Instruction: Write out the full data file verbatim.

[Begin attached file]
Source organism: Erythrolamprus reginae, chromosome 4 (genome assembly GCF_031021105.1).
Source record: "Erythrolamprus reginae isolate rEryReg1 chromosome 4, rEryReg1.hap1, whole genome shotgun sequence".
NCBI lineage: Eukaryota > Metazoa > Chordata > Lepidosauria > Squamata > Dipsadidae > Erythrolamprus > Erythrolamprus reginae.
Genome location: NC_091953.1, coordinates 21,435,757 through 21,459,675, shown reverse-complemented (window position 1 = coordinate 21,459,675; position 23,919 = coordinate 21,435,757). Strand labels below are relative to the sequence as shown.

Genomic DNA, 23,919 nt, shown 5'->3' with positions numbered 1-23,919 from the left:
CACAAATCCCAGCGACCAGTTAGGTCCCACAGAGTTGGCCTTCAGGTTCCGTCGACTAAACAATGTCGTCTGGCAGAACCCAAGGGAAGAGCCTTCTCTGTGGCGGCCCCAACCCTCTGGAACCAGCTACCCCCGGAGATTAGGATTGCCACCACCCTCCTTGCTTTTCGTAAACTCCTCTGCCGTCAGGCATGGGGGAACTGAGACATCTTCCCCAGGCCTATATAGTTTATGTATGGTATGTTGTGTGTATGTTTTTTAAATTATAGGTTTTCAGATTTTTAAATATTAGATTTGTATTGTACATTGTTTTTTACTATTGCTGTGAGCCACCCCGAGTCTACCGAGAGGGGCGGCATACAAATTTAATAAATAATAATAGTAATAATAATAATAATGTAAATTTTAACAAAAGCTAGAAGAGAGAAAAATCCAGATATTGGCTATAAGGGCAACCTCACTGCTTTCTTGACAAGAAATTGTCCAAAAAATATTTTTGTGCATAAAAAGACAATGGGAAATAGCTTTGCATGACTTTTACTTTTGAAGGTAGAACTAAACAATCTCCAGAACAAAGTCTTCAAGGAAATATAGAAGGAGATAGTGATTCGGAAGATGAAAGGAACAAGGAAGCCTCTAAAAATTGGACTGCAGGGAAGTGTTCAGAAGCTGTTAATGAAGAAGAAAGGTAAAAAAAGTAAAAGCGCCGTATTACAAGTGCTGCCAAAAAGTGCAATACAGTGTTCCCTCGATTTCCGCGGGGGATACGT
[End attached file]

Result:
Source organism: Erythrolamprus reginae, chromosome 4 (genome assembly GCF_031021105.1).
Source record: "Erythrolamprus reginae isolate rEryReg1 chromosome 4, rEryReg1.hap1, whole genome shotgun sequence".
NCBI lineage: Eukaryota > Metazoa > Chordata > Lepidosauria > Squamata > Dipsadidae > Erythrolamprus > Erythrolamprus reginae.
Genome location: NC_091953.1, coordinates 21,435,757 through 21,459,675, shown reverse-complemented (window position 1 = coordinate 21,459,675; position 23,919 = coordinate 21,435,757). Strand labels below are relative to the sequence as shown.

Genomic DNA, 23,919 nt, shown 5'->3' with positions numbered 1-23,919 from the left:
CACAAATCCCAGCGACCAGTTAGGTCCCACAGAGTTGGCCTTCAGGTTCCGTCGACTAAACAATGTCGTCTGGCAGAACCCAAGGGAAGAGCCTTCTCTGTGGCGGCCCCAACCCTCTGGAACCAGCTACCCCCGGAGATTAGGATTGCCACCACCCTCCTTGCTTTTCGTAAACTCCTCTGCCGTCAGGCATGGGGGAACTGAGACATCTTCCCCAGGCCTATATAGTTTATGTATGGTATGTTGTGTGTATGTTTTTTAAATTATAGGTTTTCAGATTTTTAAATATTAGATTTGTATTGTACATTGTTTTTTACTATTGCTGTGAGCCACCCCGAGTCTACCGAGAGGGGCGGCATACAAATTTAATAAATAATAATAGTAATAATAATAATAATGTAAATTTTAACAAAAGCTAGAAGAGAGAAAAATCCAGATATTGGCTATAAGGGCAACCTCACTGCTTTCTTGACAAGAAATTGTCCAAAAAATATTTTTGTGCATAAAAAGACAATGGGAAATAGCTTTGCATGACTTTTACTTTTGAAGGTAGAACTAAACAATCTCCAGAACAAAGTCTTCAAGGAAATATAGAAGGAGATAGTGATTCGGAAGATGAAAGGAACAAGGAAGCCTCTAAAAATTGGACTGCAGGGAAGTGTTCAGAAGCTGTTAATGAAGAAGAAAGGTAAAAAAAGTAAAAGCGCCGTATTACAAGTGCTGCCAAAAAGTGCAATACAGTGTTCCCTCGATTTCCGCGGGGGATACGT